Why there may be a place for open pollinated corn varieties
In spite of the problems detailed in the previous post, a fair minded observer would have to say that the adoption of hybrid corn by commercial farmers has been a huge success. This applies not only to field corn varieties but also to sweet corn varieties. For the latter, the recent development of the extra sweet and super sweet hybrids have been a big hit with consumers in North America. Why then would anyone even think of going back to these old fashioned varieties? As I see it, there are three reasons.
The first has to do with sustainability. The very thing which makes hybrids so successful turns out to be a drawback. A field of hybrid corn has plants which are all genetically identical. If one plant is susceptible to a pest, all of the plants are equally at risk. On the other hand, a field of an open pollinated variety of corn, although containing plants which have similar genetic composition, will have much more genetic diversity. This reduces risk not only from pests but also from abiotic risks such as drought, extreme temperatures, low fertility, etc. Open pollinated corn varieties are less dependent on costly inputs, such as high levels of fertilizer, irrigation water, and pesticides than are hybrids. Yes, hybrids will yield better if given the necessary inputs in a timely fashion. But open pollinated varieties should have better yield stability – the ability to maintain an adequate yield in spite of less than ideal conditions.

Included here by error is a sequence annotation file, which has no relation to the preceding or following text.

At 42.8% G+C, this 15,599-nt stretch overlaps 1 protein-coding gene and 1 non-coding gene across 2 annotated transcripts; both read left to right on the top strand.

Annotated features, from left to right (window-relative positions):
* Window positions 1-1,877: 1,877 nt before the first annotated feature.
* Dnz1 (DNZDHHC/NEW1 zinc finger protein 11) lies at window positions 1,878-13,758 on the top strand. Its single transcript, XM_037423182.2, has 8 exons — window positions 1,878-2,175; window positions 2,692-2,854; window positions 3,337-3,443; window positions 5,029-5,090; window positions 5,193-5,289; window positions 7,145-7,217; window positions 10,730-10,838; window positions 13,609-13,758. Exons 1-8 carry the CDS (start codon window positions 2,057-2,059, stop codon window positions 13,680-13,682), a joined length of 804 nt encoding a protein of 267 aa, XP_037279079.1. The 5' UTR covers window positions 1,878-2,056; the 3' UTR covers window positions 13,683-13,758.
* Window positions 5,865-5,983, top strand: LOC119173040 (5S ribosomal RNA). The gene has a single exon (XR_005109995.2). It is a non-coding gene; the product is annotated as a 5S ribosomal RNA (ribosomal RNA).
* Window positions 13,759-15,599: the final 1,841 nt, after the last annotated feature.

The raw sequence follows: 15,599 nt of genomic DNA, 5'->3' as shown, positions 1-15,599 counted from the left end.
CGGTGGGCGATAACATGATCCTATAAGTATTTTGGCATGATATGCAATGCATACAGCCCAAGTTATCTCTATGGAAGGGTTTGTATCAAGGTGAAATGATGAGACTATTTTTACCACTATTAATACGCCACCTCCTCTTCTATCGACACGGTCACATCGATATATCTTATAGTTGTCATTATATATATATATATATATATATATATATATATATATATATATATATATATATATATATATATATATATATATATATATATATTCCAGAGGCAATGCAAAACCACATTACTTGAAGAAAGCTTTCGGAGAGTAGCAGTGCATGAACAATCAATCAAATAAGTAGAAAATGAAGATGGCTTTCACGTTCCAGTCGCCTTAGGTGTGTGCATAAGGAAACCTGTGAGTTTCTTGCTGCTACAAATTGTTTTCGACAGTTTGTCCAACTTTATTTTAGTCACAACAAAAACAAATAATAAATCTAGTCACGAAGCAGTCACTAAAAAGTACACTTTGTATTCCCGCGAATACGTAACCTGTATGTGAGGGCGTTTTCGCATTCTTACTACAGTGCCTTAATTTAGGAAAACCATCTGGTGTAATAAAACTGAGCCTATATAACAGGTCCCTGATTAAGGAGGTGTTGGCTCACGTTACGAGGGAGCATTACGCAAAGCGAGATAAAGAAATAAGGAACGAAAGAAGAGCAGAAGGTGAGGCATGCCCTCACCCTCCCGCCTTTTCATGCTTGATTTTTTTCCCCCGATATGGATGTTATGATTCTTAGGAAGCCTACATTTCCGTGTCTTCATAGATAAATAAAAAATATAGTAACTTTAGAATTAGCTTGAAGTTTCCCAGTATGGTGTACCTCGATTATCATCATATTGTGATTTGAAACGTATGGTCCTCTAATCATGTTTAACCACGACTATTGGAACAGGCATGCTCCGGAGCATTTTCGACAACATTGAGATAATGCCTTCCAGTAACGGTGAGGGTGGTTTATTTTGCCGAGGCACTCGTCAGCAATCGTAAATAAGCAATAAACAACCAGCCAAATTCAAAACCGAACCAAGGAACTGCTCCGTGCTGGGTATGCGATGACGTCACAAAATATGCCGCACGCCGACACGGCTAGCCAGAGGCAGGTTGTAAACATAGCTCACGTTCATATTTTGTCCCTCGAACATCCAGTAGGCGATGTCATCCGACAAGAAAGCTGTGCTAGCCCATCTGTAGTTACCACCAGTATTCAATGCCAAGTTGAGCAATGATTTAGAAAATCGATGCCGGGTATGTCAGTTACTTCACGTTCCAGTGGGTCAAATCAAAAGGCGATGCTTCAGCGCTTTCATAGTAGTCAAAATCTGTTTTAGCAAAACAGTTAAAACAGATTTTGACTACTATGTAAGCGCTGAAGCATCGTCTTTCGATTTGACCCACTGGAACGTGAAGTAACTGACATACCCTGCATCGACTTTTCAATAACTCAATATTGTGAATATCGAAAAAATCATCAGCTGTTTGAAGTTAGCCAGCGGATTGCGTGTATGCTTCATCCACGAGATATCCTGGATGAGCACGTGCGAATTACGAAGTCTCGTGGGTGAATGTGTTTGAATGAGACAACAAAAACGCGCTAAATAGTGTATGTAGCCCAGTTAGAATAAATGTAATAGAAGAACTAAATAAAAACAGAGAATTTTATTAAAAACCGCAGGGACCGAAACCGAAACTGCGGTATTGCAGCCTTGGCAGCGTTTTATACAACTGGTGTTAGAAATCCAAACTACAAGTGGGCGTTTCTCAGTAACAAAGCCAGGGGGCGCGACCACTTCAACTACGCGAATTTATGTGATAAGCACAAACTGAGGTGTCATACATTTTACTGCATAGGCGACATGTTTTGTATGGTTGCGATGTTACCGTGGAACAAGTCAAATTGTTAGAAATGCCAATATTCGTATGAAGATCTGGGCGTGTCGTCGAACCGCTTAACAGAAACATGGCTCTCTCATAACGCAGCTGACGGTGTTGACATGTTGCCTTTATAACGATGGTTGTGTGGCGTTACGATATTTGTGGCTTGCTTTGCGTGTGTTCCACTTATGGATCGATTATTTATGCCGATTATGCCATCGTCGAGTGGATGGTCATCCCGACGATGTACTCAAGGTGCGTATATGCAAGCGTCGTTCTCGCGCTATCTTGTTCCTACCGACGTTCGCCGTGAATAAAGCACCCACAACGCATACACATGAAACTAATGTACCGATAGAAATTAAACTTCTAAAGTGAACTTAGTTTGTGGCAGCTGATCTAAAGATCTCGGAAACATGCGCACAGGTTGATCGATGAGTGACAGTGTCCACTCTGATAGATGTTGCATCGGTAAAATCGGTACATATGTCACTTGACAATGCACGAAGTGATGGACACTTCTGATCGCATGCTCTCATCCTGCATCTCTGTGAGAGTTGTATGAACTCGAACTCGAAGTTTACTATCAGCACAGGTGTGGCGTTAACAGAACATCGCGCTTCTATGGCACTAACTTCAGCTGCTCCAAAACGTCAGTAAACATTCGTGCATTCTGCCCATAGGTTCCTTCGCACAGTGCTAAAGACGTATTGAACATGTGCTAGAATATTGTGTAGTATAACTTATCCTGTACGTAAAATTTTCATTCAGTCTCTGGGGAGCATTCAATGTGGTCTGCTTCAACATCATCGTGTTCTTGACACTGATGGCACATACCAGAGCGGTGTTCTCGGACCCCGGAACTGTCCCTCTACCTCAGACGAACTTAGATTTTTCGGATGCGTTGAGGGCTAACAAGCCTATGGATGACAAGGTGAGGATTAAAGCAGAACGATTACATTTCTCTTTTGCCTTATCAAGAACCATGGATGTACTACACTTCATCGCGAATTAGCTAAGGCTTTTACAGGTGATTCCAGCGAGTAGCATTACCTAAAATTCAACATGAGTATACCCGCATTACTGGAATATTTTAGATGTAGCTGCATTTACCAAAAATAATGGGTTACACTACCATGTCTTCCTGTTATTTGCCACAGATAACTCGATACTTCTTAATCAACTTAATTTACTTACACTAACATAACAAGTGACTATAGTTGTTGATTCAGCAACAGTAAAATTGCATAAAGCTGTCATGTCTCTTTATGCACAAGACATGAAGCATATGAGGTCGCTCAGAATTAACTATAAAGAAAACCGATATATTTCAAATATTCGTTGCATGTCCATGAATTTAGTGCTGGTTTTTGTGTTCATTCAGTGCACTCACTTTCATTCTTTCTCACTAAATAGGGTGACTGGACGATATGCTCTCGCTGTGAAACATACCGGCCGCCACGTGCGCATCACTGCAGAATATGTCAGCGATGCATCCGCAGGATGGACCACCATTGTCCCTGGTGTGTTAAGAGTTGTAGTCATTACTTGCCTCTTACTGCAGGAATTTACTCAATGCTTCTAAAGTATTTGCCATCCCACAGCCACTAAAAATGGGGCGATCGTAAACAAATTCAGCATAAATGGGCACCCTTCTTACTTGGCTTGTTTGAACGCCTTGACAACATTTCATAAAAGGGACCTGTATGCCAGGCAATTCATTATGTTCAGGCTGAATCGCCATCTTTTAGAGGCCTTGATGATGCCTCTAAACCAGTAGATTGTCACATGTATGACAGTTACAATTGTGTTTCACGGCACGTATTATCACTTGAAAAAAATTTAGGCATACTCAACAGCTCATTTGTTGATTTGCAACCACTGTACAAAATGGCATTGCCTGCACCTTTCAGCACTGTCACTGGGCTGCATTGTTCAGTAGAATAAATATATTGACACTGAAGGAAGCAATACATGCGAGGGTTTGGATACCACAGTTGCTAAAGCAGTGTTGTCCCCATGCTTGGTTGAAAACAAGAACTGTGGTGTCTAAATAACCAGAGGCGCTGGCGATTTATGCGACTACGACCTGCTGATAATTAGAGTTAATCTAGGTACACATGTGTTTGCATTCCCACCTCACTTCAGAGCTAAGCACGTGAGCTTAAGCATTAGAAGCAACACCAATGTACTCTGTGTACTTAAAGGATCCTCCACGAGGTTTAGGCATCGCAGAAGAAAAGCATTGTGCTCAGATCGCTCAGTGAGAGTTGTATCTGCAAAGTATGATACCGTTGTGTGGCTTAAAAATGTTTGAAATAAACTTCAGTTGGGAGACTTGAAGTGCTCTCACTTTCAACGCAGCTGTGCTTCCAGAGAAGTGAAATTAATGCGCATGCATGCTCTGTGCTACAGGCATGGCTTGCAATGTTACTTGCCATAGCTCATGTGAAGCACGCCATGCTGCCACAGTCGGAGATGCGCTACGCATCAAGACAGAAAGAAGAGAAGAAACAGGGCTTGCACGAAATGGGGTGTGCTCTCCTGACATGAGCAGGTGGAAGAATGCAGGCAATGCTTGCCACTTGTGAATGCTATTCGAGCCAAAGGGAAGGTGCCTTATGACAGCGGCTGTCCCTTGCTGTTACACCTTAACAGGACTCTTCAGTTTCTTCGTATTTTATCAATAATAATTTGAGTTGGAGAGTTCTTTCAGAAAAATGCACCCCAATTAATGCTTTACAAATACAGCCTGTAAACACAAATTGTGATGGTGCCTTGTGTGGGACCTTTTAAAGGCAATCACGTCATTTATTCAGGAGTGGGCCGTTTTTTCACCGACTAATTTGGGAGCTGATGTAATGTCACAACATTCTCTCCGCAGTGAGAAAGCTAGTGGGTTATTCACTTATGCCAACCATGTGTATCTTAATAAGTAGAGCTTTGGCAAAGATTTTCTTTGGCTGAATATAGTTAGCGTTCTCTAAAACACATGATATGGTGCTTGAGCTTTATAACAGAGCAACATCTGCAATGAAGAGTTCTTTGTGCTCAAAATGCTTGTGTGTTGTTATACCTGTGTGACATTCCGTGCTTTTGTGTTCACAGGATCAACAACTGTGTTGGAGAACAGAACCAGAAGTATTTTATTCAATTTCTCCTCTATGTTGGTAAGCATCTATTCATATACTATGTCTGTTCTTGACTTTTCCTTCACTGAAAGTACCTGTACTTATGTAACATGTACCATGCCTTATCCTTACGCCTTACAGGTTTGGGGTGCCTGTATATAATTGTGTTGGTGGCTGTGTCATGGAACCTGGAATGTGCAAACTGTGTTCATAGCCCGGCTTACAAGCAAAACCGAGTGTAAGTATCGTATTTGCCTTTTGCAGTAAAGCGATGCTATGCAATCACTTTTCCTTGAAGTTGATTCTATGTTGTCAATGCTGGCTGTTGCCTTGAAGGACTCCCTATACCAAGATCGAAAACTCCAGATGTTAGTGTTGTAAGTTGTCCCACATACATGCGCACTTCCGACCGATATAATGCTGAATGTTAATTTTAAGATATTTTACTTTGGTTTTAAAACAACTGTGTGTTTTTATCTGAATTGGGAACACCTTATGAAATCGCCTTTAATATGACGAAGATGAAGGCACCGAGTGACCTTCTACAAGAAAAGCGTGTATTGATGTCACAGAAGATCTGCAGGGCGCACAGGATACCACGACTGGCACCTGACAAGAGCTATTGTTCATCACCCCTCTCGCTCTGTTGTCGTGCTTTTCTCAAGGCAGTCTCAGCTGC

The second reason is that open pollinated varieties may fit into local food, slow food, organic food and home gardener production systems better than hybrid varieties in many cases. The seed can be saved and replanted, significantly reducing costs. There are more opportunities for farmers to do selection and breeding on their own farms for specific growing conditions and market needs. Cultural and ethnic specific characteristics can be selected to supply very narrow local niche markets. A home gardener who is hand harvesting corn does not need to have all of the corn mature at the same time. In fact, this may be a disadvantage for sweet corn in a home garden.
The third reason has to do with maintenance of genetic diversity of corn. Many old varieties of corn have been lost since the advent of hybrid corn. Many farmers had consciously or unconsciously developed unique open pollinated varieties of corn as they saved seed from their crop and replanted it. Some of these farmer varieties and “land races” were collected by commercial seed companies and incorporated into hybrid varieties. Some are maintained in USDA seed banks. Some are maintained as heirloom varieties. But many have been lost forever. A large scale revival of open pollinated corn production by commercial growers and home gardeners will help to not only preserve the genetic diversity that still remains but also have it readily available to farmers and future generations of farmers at relatively low cost. I like to think of this as “genetic democracy”. Let a thousand varieties pollinate? Herbivore Reed
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